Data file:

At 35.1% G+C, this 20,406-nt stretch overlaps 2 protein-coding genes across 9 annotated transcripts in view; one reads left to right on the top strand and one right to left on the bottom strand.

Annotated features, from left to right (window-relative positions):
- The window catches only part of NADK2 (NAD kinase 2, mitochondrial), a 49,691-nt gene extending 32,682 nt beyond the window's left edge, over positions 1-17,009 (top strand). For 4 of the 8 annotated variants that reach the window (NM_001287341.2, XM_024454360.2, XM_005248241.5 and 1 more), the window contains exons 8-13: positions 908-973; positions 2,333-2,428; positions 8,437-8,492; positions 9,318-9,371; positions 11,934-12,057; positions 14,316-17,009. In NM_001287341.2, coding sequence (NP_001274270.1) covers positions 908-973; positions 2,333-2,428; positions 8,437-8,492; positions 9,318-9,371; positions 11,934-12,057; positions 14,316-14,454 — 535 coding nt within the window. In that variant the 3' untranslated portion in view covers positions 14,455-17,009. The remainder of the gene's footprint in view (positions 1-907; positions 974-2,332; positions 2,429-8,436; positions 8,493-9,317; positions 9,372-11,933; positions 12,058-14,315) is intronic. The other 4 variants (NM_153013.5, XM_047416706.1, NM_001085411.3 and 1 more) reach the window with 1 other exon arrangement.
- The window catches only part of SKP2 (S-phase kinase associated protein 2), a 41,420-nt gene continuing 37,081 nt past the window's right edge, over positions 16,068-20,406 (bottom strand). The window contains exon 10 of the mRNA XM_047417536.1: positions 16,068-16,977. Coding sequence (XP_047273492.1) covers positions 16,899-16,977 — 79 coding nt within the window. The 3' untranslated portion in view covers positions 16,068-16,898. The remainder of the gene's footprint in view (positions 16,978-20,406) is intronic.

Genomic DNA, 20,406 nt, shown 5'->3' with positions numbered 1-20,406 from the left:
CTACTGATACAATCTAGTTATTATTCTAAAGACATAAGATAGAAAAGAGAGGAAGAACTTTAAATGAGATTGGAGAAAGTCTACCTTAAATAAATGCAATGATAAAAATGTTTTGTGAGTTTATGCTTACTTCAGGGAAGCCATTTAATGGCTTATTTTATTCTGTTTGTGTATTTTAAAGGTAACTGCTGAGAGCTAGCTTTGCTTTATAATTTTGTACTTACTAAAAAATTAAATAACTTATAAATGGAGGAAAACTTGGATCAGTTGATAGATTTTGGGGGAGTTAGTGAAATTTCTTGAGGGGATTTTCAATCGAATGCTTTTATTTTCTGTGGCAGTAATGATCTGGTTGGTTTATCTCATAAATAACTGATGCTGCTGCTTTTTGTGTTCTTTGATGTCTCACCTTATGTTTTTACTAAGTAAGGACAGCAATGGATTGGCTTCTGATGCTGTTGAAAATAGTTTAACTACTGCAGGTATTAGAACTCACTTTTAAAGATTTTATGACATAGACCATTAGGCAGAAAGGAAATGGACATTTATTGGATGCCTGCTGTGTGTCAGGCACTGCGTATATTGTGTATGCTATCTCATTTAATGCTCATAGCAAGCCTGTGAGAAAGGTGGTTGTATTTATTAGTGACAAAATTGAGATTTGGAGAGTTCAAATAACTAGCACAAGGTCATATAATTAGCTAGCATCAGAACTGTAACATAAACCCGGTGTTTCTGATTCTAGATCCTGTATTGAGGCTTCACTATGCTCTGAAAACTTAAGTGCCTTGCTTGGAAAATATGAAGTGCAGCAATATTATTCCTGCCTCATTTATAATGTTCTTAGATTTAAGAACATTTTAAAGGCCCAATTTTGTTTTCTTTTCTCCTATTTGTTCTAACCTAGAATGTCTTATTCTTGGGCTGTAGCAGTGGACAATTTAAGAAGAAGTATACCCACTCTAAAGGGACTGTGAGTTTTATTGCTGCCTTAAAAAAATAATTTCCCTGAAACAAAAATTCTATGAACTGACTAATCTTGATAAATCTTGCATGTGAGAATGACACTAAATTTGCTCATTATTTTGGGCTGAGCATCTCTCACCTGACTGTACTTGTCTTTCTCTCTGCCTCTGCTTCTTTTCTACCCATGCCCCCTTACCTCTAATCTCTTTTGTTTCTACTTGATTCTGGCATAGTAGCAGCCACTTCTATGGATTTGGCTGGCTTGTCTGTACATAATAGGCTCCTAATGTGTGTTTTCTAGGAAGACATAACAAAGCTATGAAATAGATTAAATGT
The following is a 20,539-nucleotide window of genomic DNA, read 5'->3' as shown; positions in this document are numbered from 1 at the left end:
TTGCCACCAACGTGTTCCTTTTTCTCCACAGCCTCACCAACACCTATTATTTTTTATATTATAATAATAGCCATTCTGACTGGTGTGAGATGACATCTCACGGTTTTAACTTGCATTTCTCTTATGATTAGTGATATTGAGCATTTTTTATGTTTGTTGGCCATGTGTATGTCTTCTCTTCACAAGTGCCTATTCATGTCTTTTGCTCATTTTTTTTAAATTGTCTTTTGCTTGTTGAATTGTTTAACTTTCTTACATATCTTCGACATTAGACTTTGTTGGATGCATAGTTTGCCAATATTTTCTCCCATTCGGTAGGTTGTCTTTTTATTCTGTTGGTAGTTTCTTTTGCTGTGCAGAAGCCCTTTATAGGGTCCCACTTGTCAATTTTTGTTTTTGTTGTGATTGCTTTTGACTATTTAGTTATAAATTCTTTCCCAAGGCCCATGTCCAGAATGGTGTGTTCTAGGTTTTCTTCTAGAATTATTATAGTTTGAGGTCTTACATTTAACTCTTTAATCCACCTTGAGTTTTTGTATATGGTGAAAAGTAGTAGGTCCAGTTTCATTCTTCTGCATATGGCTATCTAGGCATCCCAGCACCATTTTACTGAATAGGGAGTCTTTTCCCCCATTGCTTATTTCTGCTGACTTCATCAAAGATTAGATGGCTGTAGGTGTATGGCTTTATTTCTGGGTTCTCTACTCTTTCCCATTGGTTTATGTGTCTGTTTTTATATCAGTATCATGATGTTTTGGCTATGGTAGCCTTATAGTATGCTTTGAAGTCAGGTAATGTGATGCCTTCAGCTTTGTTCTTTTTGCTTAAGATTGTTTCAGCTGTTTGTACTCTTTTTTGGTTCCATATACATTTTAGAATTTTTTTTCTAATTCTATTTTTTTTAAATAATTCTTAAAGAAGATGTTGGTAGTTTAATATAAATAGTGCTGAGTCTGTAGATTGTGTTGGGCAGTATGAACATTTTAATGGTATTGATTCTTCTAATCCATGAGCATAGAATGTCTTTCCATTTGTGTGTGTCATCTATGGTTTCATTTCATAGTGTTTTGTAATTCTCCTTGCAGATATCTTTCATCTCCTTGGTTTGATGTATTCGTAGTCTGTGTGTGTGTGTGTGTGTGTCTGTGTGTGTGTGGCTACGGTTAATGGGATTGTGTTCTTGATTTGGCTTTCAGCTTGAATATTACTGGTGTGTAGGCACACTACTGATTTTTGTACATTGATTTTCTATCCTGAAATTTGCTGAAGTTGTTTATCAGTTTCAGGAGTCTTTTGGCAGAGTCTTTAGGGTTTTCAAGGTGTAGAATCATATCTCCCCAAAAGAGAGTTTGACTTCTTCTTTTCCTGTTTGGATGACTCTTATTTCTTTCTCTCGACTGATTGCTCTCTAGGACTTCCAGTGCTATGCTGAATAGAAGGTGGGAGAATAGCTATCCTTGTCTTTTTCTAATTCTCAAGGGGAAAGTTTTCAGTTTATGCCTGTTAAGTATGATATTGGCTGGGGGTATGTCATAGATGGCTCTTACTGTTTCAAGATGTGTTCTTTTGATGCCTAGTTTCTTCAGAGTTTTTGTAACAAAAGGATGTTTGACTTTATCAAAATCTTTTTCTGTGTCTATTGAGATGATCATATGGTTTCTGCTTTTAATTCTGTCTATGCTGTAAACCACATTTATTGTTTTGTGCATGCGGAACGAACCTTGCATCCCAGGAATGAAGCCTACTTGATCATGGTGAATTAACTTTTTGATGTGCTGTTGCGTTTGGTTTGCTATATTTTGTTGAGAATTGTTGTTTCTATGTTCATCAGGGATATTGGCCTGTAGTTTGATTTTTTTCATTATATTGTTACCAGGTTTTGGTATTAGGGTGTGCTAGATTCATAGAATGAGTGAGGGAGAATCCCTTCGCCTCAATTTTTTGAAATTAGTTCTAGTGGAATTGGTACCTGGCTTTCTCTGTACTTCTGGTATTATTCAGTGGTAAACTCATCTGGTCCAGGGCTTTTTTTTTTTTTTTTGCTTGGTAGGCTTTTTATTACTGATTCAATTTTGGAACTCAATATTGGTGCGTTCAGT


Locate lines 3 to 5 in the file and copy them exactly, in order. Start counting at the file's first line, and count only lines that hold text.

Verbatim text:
- The window catches only part of NADK2 (NAD kinase 2, mitochondrial), a 49,691-nt gene extending 32,682 nt beyond the window's left edge, over positions 1-17,009 (top strand). For 4 of the 8 annotated variants that reach the window (NM_001287341.2, XM_024454360.2, XM_005248241.5 and 1 more), the window contains exons 8-13: positions 908-973; positions 2,333-2,428; positions 8,437-8,492; positions 9,318-9,371; positions 11,934-12,057; positions 14,316-17,009. In NM_001287341.2, coding sequence (NP_001274270.1) covers positions 908-973; positions 2,333-2,428; positions 8,437-8,492; positions 9,318-9,371; positions 11,934-12,057; positions 14,316-14,454 — 535 coding nt within the window. In that variant the 3' untranslated portion in view covers positions 14,455-17,009. The remainder of the gene's footprint in view (positions 1-907; positions 974-2,332; positions 2,429-8,436; positions 8,493-9,317; positions 9,372-11,933; positions 12,058-14,315) is intronic. The other 4 variants (NM_153013.5, XM_047416706.1, NM_001085411.3 and 1 more) reach the window with 1 other exon arrangement.
- The window catches only part of SKP2 (S-phase kinase associated protein 2), a 41,420-nt gene continuing 37,081 nt past the window's right edge, over positions 16,068-20,406 (bottom strand). The window contains exon 10 of the mRNA XM_047417536.1: positions 16,068-16,977. Coding sequence (XP_047273492.1) covers positions 16,899-16,977 — 79 coding nt within the window. The 3' untranslated portion in view covers positions 16,068-16,898. The remainder of the gene's footprint in view (positions 16,978-20,406) is intronic.

Genomic DNA, 20,406 nt, shown 5'->3' with positions numbered 1-20,406 from the left: